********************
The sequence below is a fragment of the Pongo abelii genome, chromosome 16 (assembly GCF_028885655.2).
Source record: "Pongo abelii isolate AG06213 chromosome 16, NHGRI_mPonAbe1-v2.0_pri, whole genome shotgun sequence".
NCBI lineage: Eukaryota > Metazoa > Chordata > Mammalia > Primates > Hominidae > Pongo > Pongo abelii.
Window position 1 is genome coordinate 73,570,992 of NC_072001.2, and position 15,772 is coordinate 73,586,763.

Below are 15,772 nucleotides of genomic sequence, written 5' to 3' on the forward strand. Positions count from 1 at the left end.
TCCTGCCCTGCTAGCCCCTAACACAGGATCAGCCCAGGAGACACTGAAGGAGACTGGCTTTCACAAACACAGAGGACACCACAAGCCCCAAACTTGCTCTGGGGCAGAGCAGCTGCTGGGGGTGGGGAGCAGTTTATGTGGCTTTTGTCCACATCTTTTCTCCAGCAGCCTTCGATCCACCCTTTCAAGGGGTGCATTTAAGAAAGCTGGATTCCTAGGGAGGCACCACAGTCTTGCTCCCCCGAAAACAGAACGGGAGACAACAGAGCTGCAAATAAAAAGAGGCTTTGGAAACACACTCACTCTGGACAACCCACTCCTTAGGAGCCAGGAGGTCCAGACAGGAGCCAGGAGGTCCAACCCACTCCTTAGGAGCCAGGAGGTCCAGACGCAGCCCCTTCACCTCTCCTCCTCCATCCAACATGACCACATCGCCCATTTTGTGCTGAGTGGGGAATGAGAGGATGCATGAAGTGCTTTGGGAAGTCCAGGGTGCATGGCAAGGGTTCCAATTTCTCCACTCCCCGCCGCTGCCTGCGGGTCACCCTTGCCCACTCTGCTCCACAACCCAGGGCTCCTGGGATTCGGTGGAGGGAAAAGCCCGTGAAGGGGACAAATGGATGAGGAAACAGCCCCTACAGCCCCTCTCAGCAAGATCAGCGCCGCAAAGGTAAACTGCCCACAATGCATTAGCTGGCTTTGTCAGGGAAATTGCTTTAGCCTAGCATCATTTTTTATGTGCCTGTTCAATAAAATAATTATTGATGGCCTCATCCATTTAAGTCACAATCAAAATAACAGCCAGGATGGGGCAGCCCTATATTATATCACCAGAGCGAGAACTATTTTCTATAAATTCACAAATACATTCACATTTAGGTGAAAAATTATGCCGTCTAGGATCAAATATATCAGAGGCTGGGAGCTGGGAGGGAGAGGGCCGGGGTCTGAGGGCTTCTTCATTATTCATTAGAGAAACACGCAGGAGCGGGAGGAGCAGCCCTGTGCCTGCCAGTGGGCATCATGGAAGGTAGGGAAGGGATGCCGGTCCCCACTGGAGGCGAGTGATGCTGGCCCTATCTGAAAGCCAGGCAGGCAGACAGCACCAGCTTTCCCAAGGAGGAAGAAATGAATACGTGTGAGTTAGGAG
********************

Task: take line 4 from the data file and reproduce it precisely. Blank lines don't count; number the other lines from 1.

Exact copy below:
Window position 1 is genome coordinate 73,570,992 of NC_072001.2, and position 15,772 is coordinate 73,586,763.